We kept hearing of the same woman but time after time we were told she no longer watched children.  I was running out of time and options.  One night out of the blue we got a phone call from Tricia.  She told us that several people had told her about our family and since it happened more than once she felt like she should meet us.

When Dave and I walked into her house it felt like home.  Her two kids that were home got on the ground and played with Colin.  When Tricia picked him up the first time she got him to give us a full belly laugh.  Her husband was an easygoing guy that liked to laugh.  I was instantly comfortable and was confident we had found our sitter. Little did I know at the time that I had also found a life long friend.

Over the last ten years we have been adopted by this family.  They have been our security blanket and love our kids like they are their own.  We have watched their kids grow from children into productive members of society.  Adam is graduating from college next month and is due to marry his long-time love.   Amanda is currently serving in the army overseas and is growing up in ways she shouldn't have to.  She is married and has a beautiful stepdaughter.  She has grown from a gawky preteen to a beautiful woman.  Travis has given his parents a run for their money.  He has always been headstrong and sure of himself.  There is only one way to do something and it is his way, mostly it was a way we did not approve of.  He has done everything the hard way and has come out the other side as a handsome, respectful man.  I am very proud of him and am quite sure he will be the one to make a name for himself.   Finally there is Miranda.  She was ten when we first met her.    She will always hold a special place in my heart.  She can and will do anything that she sets her mind to do and she is strong in both body and spirit.  She loves to be in love and she is beautiful both inside and out. 

I thank God for this family as there is no doubt in my mind that he led us to their door.  They have saved me in ways they can't even begin to imagine.  They have seen me at my best and my worst and still welcome me in.  I have cried at the kitchen table and shared untold joy there too.  I have teased Tricia that she is the keeper of the strays, and I consider myself fortunate that she kept us too. 

Friday, February 18, 2011

Of Stickers and Mighty Beans

This week Ryan had croup.  He came into our room at 2:30 in the morning and coughed right in my face.  I often wonder why the kids never do this to Dave.  My side of the bed is on the opposite side of the room from the door.  They have to navigate a very small walkway to reach me whereas they would have to take about four steps to reach Dave.  He is much more sympathetic in the middle of the night than I am and is more likely to help them than me.  Yet every time they come to me.  Often times they come to me to tell me they have to throw up.  I can't tell you how many times I have caught vomit in my hands.  Did I mention that I am on the opposite side of the bathroom as well?

As soon as Ryan came in, the problem was obvious.  There is no mistaking the barking cough that accompanies croup, or the stuffy head that requires me to sleep sitting up in the recliner.  I know that I should say it is my privilege and pleasure to do this for my child.  I really wish I could.  The truth is that I could be part cat.  I love to sleep.  I especially love to sleep IN THE MIDDLE OF THE NIGHT!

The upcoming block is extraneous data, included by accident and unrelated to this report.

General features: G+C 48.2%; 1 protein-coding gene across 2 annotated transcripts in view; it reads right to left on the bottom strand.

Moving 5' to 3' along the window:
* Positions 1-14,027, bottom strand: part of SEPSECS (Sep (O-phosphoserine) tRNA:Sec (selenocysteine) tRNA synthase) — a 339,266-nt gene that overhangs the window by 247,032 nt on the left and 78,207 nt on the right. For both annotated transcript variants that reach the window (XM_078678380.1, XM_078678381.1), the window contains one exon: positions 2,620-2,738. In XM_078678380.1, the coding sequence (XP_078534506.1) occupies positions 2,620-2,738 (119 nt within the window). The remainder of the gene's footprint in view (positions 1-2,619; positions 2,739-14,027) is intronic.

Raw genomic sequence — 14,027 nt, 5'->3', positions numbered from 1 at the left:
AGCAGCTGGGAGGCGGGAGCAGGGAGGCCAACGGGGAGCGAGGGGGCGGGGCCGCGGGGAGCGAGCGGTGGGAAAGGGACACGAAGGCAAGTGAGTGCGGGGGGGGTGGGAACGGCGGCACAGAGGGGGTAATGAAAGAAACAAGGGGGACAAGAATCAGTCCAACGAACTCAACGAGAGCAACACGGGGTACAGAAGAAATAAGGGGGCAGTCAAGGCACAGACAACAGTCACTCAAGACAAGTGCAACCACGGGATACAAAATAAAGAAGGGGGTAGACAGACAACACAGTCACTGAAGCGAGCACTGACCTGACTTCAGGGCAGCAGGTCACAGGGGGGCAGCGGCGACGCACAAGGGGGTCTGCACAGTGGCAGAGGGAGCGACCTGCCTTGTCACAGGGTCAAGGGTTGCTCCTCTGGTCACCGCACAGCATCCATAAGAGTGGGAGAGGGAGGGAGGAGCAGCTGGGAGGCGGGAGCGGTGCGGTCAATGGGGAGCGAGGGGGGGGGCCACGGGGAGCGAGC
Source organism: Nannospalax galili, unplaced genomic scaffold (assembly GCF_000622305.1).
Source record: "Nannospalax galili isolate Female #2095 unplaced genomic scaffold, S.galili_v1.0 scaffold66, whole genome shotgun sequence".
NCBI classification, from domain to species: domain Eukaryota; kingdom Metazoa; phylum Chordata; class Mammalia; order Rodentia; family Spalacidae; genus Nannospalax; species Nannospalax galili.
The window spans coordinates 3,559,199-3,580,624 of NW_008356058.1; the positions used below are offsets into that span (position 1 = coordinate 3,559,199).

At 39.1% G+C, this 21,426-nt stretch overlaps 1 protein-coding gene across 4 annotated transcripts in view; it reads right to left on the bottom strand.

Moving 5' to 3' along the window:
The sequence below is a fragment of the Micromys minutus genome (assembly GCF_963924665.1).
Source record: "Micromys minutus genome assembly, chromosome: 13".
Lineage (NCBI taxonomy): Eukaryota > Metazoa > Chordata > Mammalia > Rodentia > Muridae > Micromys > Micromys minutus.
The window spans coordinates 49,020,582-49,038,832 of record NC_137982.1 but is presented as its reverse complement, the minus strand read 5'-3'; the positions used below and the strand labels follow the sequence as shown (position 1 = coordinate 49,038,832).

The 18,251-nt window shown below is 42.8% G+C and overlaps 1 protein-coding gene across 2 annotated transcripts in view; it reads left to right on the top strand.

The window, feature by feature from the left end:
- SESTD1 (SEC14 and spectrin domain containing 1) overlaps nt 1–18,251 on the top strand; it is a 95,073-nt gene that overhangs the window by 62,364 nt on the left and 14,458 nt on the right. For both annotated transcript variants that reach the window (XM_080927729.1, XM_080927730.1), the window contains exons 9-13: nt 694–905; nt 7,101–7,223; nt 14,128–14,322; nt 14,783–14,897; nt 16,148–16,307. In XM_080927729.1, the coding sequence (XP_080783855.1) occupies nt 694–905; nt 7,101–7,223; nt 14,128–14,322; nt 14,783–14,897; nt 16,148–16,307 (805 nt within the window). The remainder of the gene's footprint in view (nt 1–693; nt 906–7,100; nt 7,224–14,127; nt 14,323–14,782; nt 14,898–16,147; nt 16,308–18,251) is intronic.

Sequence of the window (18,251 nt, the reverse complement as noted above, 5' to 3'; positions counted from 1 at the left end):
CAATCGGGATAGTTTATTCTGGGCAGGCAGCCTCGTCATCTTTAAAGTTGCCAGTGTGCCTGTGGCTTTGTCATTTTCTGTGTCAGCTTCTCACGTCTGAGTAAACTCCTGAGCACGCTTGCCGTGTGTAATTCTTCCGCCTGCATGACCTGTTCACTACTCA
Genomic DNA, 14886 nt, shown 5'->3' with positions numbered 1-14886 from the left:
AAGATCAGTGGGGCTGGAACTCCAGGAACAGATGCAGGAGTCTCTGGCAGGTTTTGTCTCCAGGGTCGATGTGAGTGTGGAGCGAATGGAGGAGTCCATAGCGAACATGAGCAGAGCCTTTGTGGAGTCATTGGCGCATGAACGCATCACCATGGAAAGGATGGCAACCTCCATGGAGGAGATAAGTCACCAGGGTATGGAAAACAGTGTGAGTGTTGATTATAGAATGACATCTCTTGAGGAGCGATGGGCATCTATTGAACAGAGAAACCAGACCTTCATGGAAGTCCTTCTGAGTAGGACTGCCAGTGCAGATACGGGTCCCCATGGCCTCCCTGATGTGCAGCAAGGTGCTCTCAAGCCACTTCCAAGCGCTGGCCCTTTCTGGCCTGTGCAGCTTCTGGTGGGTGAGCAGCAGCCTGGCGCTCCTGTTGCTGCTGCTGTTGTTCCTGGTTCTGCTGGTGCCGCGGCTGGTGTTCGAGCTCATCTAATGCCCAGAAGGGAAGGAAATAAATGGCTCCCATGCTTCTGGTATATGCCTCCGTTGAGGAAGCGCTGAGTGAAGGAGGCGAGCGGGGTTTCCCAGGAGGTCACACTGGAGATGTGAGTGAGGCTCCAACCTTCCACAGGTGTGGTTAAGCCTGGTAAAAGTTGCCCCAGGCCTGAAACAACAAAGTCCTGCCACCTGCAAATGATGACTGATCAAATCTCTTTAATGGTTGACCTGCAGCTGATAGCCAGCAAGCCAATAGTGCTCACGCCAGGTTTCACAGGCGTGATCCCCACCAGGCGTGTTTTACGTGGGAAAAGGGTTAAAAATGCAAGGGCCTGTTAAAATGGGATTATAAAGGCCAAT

I did take Ryan to the doctor the next day to have my suspicions confirmed.  The treatment for croup is a liquid steroid that will keep the inflammation down so he can breathe.  The bad thing about this is that it makes him extremely agitated and aggressive.  Ordinarily I have very little patience for this but having just finished a steroid myself for an inflamed hip, I could totally relate to what he was feeling.  I had wanted to crawl out of my skin and attack anyone that I think may have wanted to look at me sideways. 

When you are done at the doctor’s office they let you get a sticker.  Ryan was really having a hard time picking between two of them, one from Cars, and the other one was a sticker that could be assembled into a car.  I was trying to be the mom that would do the right thing and have him take only one.  I was feeling quite superior that he chose the one that required assembly and we started to walk out.  As we were walking out of the office Ryan had a change of heart and wanted the other one.  I quickly whisked him out to the car where he proceeded to have a complete and total meltdown. 

I just felt horrible.  I knew he didn’t feel good, hadn’t had very much sleep and was going to be quickly headed down the steroid path to sure behavior issues.  I should have just let him have both stickers.  I am not sure what I was thinking.  It was a free sticker that would have made him happy.  I am sure the doctor wouldn’t have cared.  He probably gets them free. 

Ryan knew we had to go to Target to get a few things and used this to his advantage.  His favorite restaurant is next to Target.  He asked in his quivering voice to go to Panera for lunch.  If only he could have some chicken noodle soup he knew he would certainly start to feel better.  While we were in Target he asked if he could have just a small toy.  Nothing big, just something that costs a dollar.  Ordinarily I would have just said no, especially since I had just gone through his toys and gotten rid of the true junk so I was reluctant to get him something.  Somehow we ended up in the toy aisle.  I knew I was in trouble.  There are no toys in the toy area of Target that are less than $5.00.  There are really no Star Wars items that are less than $10.00.  We spent about 30 minutes searching for the one thing that could help him get through this horrible illness.  It was then that we found the Star Wars Mighty Beans.  Of course Colin has Mighty Beans so Ryan wanted some.  To make it even better, Colin did not have Star Wars Mighty Beans.  We found something that fit the bill.  Ryan was happy.  Life could go on for both of us.